Opening Letters

Dracula vs. Dad

bridging the father-son divide, one horror film at a time

Andrew Patrie, illustrated by Luke Benson |

I got lippy with my father once (well, more than once) in high school, and he chased me half a block through our neighborhood before tackling me onto the Thompsons’ boulevard. Breathless, I’m not sure either of us knew what was supposed to happen next, but with our hearts hammering, and my eyes bugging out of my skull like some cartoon animal, I had gained a new appreciation for the man. See, I was 6’3”, over half a foot taller than my father, and thin as the grass into which his ample Budweiser belly had pressed me. But those stumpy legs were really pistons that propelled him at a speed set to break the sound barrier, or maybe that was only my shriek of surprise as I lay there sussing shapes from clouds colonnading the sky.

These garden gnome-like physical characteristics, shaped by genetics and, further perhaps, by incalculable hours spent attendant to the verdant borders of our property, belie my father’s inherent athleticism. Before I was born, my father was an avid bowler and ballplayer. Throughout his forties, I can recall watching him, from the balcony of the YMCA, shut out opponent after opponent on the racquetball court. And at 69 his competitive spirit is hardly dormant. The man can play a ruthless game of Cricket at the dartboard or Texas Hold ’Em at the card table. Which is why, when I was younger, my father held similar aspirations for me, his only son.

As the years passed, my father continued to make time for me and my “eccentricities,” in spite of the fact that my hair was getting longer and each of the heavy metal T-shirts I wore was more alienating than the last.

However, by the time I was in second grade, I had traded my fascination with the “monsters” of the gridiron for the monsters of folklore. I didn’t go anywhere without my copy of Bram Stoker’s Dracula (the “Illustrated Classics” edition, natch), and this included T-ball practices and subsequent games. My father was coaching our Mariners team for the Lake Hallie Optimist Club, and it was never a question about my playing. He was proud and hopeful in spite of my apparent disinterest. During one particularly important matchup, I recall reluctantly approaching the stand and grounding a single, his eyes on me. Later, in the outfield, my teammates shimmering maroon against the dusty July heat, I suddenly had had enough and walked off the field to sit in the air conditioned space of my father’s car and thumb through Dracula again. I imagine my father swallowing a bitter cocktail of embarrassment, disappointment, and some small amusement, the air between us so fragile it cracked, like taking a baseball bat to a row of Christmas ornaments.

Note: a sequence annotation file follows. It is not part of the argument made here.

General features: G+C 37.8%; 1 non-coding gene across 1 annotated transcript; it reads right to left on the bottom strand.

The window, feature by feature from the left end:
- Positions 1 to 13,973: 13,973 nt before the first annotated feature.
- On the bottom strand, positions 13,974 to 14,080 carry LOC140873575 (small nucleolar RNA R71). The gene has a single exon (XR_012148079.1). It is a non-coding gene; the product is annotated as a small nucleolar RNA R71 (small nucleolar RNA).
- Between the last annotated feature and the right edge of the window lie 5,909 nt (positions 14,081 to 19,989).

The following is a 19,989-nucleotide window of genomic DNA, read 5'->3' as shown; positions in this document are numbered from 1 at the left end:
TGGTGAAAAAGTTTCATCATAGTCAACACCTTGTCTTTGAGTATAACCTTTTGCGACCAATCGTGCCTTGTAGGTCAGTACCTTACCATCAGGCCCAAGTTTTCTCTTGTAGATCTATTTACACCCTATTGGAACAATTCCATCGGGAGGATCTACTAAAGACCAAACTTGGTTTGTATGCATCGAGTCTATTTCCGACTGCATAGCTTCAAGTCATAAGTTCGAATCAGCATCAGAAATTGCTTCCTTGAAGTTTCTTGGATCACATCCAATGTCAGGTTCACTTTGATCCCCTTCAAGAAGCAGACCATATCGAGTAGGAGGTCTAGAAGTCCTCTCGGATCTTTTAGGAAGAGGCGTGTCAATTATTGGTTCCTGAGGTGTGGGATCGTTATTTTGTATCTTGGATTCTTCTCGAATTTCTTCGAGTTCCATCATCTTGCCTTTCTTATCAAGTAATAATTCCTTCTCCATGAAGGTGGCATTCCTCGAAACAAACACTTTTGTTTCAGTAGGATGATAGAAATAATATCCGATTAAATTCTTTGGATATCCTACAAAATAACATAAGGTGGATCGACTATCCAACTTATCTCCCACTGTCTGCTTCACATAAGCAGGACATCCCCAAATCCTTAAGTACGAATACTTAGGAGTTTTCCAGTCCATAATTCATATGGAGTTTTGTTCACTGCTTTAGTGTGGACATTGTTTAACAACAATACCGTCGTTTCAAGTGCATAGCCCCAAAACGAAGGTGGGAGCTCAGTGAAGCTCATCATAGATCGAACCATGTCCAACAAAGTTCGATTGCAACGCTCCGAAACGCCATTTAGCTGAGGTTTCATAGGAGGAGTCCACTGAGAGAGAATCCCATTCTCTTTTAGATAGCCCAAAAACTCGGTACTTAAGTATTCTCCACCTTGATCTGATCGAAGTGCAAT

My father is nothing if not resilient, though, and he found ways to reach out to his “estranged” son. After much haranguing, I convinced this man, who was so restless I saw him sit only to eat or sleep and even then not for very long, to take 11-year-old me to see Friday the 13th Part VI:  Jason Lives at the Gemini Drive-In. As dusk dropped and spread like black ink off a painter’s brush, the screen blazoned with menace. We sat in his conversion van, radio tuned in as the sound was better than the vintage speakers fastened to the poles beyond our windows, the cool digital blue of the clock lighting our faces from below, munching popcorn while mostly missing our mouths. I did glance at him once, to smile. I so wanted the night to never end.

As the years passed, my father continued to make time for me and my “eccentricities,” in spite of the fact that my hair was getting longer and each of the heavy metal T-shirts I wore was more alienating than the last, in spite of my own phantom jealousy of the “deeper” conversations concerning sports my father often had with my friends and could not have with me. We saw Mary Lambert’s adaptation of Stephen King’s Pet Sematary. We were there opening night for both Sam Raimi’s Darkman and Tom Savini’s underappreciated remake of George Romero’s Night of the Living Dead. In many ways, the dimmed confine of a movie theater was the perfect place for our relationship to convalesce. My father and I have never been wont to hug it out or talk it out, and once the lights went low, the curtains drew back, and the Dolby digital thundered, there was no time for that anyway.

Today, I can count on my father to lend a hand around the yard that every year seems to escape my grasp, offer his ear when I read poetry somewhere, and even wrap an arm around my shoulder and chuckle at some semi-politically incorrect joke. It seems this jolly garden gnome has learned the greatest attribute of being a father: provide a fertile plot from which to grow and resist the urge to prune too much. And I love him for that.